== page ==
This is an application for a K23 award for Dr. Carmen A. Peralta, who proposes a novel, multi-disciplinary approach to understanding racial/ethnic disparities in kidney function decline. This award will allow Dr. Peralta the resources and protected time to achieve the following career development goals: (1) to become an independent, translational clinical researcher in the field of racial/ethnic disparities in kidney disease;(2) to become an expert in the application of genetic epidemiology methods to study these differences;and (3) to utilize sociodemographic measurements to improve understanding of the complex mechanisms involved in these disparities. To achieve these goals, Dr. Peralta has assembled a mentoring team comprised of her sponsor and primary mentor, Dr. Michael Shlipak (an expert in the field of cardiovascular complications of early kidney dysfunction), and two co-mentors: Dr. Neil Risch (a genetic epidemiologist) and Dr. Paula Braveman (an expert in social determinants of health). The epidemic of kidney disease currently affects 13% of U.S. adults, and the progression to end stage renal disease (ESRD) affects minorities disparately. African-Americans and Hispanics are the fastest growing groups in the ESRD population. Despite well-documented disparities in progression of advanced kidney disease to ESRD, no studies have evaluated the incidence of chronic kidney disease (CKD) or early kidney function decline in the US across racial/ethnic groups. It is unknown whether certain racial/ethnic groups have an increased genetic predisposition due to a common genetic ancestry or whether social or environ- mental factors explain observed differences. Using data from the Multi-Ethnic Study of Atherosclerosis (MESA), Dr. Peralta will compare rates of kidney function decline and incident CKD across four major racial groups and test possible genetic and sociodemographic mechanisms to explain these differences.
Three specific aims are proposed:
Aim 1 : To compare rates of kidney function decline and incident chronic kidney disease across four major racial/ethnic groups (Caucasians, African-Americans, Hispanics, and Chinese- Americans) using creatinine and cystatin C based measures;
Aim 2 : To evaluate whether genetic ancestry is an independent predictor of kidney function decline and incident chronic kidney disease within racial groups and to explore gene-environment interactions in kidney function decline and incident kidney;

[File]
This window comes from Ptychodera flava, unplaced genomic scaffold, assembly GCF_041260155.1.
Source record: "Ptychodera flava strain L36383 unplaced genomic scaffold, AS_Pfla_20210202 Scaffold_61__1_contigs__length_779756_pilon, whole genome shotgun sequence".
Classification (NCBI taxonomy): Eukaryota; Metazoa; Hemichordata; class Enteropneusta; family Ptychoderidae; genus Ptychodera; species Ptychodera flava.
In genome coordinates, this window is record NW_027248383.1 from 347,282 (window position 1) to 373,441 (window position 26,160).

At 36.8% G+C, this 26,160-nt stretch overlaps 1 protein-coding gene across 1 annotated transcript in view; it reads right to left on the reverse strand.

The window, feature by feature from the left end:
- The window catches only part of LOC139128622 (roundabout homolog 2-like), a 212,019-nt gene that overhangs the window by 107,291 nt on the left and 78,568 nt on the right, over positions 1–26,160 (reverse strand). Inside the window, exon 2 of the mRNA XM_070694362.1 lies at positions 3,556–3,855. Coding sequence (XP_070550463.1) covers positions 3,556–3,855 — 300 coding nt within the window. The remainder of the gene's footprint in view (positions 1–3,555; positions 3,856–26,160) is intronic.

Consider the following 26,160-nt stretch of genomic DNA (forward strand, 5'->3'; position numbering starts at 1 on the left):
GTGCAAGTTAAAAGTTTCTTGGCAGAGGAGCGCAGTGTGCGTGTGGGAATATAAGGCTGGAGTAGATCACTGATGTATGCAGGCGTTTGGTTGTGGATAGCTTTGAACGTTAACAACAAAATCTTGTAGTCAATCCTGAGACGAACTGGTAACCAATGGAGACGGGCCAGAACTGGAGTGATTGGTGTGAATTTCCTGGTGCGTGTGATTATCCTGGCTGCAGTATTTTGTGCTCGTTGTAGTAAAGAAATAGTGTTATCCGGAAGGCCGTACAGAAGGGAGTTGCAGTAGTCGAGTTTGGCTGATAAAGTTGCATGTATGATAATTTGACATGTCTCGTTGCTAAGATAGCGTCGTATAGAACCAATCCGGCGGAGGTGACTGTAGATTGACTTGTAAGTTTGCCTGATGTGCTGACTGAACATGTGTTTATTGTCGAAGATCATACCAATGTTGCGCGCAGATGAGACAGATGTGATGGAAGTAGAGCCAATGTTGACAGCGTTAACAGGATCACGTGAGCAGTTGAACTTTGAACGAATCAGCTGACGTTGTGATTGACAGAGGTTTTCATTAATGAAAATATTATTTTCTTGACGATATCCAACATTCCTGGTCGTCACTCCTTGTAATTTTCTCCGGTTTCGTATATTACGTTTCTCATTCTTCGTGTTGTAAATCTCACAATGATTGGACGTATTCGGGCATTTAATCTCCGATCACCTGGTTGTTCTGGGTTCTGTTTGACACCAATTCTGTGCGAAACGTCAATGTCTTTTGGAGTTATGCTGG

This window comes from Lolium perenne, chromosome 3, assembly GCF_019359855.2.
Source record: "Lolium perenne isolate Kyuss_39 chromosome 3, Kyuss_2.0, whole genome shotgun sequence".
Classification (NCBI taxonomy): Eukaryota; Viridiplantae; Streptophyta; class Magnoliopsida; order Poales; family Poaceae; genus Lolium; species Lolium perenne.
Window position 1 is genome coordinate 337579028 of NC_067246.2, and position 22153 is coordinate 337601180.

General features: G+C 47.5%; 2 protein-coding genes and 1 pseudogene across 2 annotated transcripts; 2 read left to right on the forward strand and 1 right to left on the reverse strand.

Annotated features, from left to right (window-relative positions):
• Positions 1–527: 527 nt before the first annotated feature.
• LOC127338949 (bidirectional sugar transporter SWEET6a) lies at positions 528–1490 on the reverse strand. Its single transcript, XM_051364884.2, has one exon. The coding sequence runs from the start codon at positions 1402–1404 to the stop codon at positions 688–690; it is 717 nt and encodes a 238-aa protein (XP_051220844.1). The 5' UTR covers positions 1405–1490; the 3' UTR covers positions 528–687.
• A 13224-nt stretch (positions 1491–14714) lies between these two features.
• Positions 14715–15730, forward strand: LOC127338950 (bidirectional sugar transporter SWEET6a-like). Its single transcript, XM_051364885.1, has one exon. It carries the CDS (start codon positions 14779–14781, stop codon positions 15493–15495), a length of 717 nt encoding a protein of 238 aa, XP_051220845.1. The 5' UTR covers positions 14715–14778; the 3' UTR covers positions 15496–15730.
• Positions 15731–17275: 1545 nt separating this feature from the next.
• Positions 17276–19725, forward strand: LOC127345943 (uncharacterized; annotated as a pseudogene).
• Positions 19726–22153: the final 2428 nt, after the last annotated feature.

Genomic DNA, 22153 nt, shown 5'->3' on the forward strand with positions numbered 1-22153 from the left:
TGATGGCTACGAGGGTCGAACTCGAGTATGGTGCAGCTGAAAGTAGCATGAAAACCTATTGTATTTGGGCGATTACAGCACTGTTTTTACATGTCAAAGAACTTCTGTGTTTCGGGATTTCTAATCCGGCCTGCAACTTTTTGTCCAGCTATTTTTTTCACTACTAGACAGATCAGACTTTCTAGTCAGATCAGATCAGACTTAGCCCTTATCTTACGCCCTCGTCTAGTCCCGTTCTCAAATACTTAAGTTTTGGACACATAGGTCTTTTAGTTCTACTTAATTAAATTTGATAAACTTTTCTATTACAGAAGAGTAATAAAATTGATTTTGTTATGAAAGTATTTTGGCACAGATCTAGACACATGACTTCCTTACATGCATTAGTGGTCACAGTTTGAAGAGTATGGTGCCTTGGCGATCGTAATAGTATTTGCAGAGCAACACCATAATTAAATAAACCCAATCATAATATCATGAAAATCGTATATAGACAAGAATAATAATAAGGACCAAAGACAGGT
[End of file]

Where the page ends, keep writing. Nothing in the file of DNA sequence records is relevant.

and Aim 3 : To evaluate the association of individual and neighborhood-level socioeconomic characteristics with kidney function decline and incident kidney disease across racial groups. Relevance: A better understanding of the mechanisms involved in racial/ethnic disparities in kidney function decline at earlier stages of kidney dysfunction could lead to important interventions and prevention strategies in halting this costly epidemic.

National Institute of Health (NIH)
National Institute of Diabetes and Digestive and Kidney Diseases (NIDDK)
Mentored Patient-Oriented Research Career Development Award (K23)
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Special Emphasis Panel (ZDK1-GRB-7 (O1))
Program Officer
Rankin, Tracy L
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University of California San Francisco
Internal Medicine/Medicine
Schools of Medicine
San Francisco
United States
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Malkina, A; Scherzer, R; Shlipak, M G et al. (2015) The association of adiposity with kidney function decline among HIV-infected adults: findings from the Fat Redistribution and Metabolic Changes in HIV Infection (FRAM) study. HIV Med 16:184-90
Park, Meyeon; Shlipak, Michael G; Vittinghoff, Eric et al. (2015) Associations of kidney injury markers with subclinical cardiovascular disease: the Multi-Ethnic Study of Atherosclerosis. Clin Nephrol 84:358-63
Peralta, Ca; Scherzer, R; Grunfeld, C et al. (2014) Urinary biomarkers of kidney injury are associated with all-cause mortality in the Women's Interagency HIV Study (WIHS). HIV Med 15:291-300
Park, Meyeon; Vittinghoff, Eric; Ganz, Peter et al. (2014) Role of soluble endothelial cell-selective adhesion molecule biomarker in albuminuria and kidney function changes in patients with coronary artery disease: the Heart and Soul Study. Arterioscler Thromb Vasc Biol 34:231-6
O'Seaghdha, Conall M; Tin, Adrienne; Yang, Qiong et al. (2014) Association of a cystatin C gene variant with cystatin C levels, CKD, and risk of incident cardiovascular disease and mortality. Am J Kidney Dis 63:16-22
Peralta, Carmen A; Vittinghoff, Eric; Bansal, Nisha et al. (2013) Trajectories of kidney function decline in young black and white adults with preserved GFR: results from the Coronary Artery Risk Development in Young Adults (CARDIA) study. Am J Kidney Dis 62:261-6
Shlipak, Michael G; Mattes, Monica D; Peralta, Carmen A (2013) Update on cystatin C: incorporation into clinical practice. Am J Kidney Dis 62:595-603
Peralta, Carmen A; Lee, Anne; Odden, Michelle C et al. (2013) Association between chronic kidney disease detected using creatinine and cystatin C and death and cardiovascular events in elderly Mexican Americans: the Sacramento Area Latino Study on Aging. J Am Geriatr Soc 61:90-5
Malkina, Anna; Katz, Ronit; Shlipak, Michael G et al. (2013) Association of Obesity and Kidney Function Decline among Non-Diabetic Adults with eGFR > 60 ml/min/1.73m2: Results from the Multi-Ethnic Study of Atherosclerosis (MESA). Open J Endocr Metab Dis 3:103-112
Peralta, Carmen A; Katz, Ronit; Bonventre, Joseph V et al. (2012) Associations of urinary levels of kidney injury molecule 1 (KIM-1) and neutrophil gelatinase-associated lipocalin (NGAL) with kidney function decline in the Multi-Ethnic Study of Atherosclerosis (MESA). Am J Kidney Dis 60:904-11

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